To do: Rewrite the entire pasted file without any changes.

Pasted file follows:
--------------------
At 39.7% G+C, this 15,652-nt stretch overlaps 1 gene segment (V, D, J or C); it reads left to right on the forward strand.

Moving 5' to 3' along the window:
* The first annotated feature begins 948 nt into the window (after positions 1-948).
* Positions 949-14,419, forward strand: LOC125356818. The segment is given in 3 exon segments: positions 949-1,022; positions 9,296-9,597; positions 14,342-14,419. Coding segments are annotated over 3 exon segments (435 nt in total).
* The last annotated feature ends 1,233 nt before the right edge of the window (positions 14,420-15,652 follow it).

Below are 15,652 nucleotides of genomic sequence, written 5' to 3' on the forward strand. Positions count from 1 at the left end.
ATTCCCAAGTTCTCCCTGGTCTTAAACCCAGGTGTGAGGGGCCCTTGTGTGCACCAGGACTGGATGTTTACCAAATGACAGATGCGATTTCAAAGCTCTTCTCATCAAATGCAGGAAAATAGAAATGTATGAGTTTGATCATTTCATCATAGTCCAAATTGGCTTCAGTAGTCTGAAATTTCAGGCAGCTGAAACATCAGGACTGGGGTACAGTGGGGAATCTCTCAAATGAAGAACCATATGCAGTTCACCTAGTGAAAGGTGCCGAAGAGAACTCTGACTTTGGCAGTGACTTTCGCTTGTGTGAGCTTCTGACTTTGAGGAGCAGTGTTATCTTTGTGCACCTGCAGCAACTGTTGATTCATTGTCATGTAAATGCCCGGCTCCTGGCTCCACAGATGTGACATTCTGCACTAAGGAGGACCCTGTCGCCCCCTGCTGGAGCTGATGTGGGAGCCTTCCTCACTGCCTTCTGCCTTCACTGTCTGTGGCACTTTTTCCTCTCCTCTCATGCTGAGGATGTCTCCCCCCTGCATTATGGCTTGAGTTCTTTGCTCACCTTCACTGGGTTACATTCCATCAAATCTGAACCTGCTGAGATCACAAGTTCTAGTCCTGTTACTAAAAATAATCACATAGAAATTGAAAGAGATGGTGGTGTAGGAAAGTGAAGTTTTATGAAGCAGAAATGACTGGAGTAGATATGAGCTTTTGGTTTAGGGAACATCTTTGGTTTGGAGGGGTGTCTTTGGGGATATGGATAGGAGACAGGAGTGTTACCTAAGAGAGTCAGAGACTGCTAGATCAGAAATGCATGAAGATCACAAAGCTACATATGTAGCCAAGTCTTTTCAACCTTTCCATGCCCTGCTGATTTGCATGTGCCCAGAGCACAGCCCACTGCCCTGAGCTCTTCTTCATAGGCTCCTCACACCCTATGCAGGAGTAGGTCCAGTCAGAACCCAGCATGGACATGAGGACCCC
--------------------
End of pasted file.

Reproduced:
At 39.7% G+C, this 15,652-nt stretch overlaps 1 gene segment (V, D, J or C); it reads left to right on the forward strand.

Moving 5' to 3' along the window:
* The first annotated feature begins 948 nt into the window (after positions 1-948).
* Positions 949-14,419, forward strand: LOC125356818. The segment is given in 3 exon segments: positions 949-1,022; positions 9,296-9,597; positions 14,342-14,419. Coding segments are annotated over 3 exon segments (435 nt in total).
* The last annotated feature ends 1,233 nt before the right edge of the window (positions 14,420-15,652 follow it).

Below are 15,652 nucleotides of genomic sequence, written 5' to 3' on the forward strand. Positions count from 1 at the left end.
ATTCCCAAGTTCTCCCTGGTCTTAAACCCAGGTGTGAGGGGCCCTTGTGTGCACCAGGACTGGATGTTTACCAAATGACAGATGCGATTTCAAAGCTCTTCTCATCAAATGCAGGAAAATAGAAATGTATGAGTTTGATCATTTCATCATAGTCCAAATTGGCTTCAGTAGTCTGAAATTTCAGGCAGCTGAAACATCAGGACTGGGGTACAGTGGGGAATCTCTCAAATGAAGAACCATATGCAGTTCACCTAGTGAAAGGTGCCGAAGAGAACTCTGACTTTGGCAGTGACTTTCGCTTGTGTGAGCTTCTGACTTTGAGGAGCAGTGTTATCTTTGTGCACCTGCAGCAACTGTTGATTCATTGTCATGTAAATGCCCGGCTCCTGGCTCCACAGATGTGACATTCTGCACTAAGGAGGACCCTGTCGCCCCCTGCTGGAGCTGATGTGGGAGCCTTCCTCACTGCCTTCTGCCTTCACTGTCTGTGGCACTTTTTCCTCTCCTCTCATGCTGAGGATGTCTCCCCCCTGCATTATGGCTTGAGTTCTTTGCTCACCTTCACTGGGTTACATTCCATCAAATCTGAACCTGCTGAGATCACAAGTTCTAGTCCTGTTACTAAAAATAATCACATAGAAATTGAAAGAGATGGTGGTGTAGGAAAGTGAAGTTTTATGAAGCAGAAATGACTGGAGTAGATATGAGCTTTTGGTTTAGGGAACATCTTTGGTTTGGAGGGGTGTCTTTGGGGATATGGATAGGAGACAGGAGTGTTACCTAAGAGAGTCAGAGACTGCTAGATCAGAAATGCATGAAGATCACAAAGCTACATATGTAGCCAAGTCTTTTCAACCTTTCCATGCCCTGCTGATTTGCATGTGCCCAGAGCACAGCCCACTGCCCTGAGCTCTTCTTCATAGGCTCCTCACACCCTATGCAGGAGTAGGTCCAGTCAGAACCCAGCATGGACATGAGGACCCC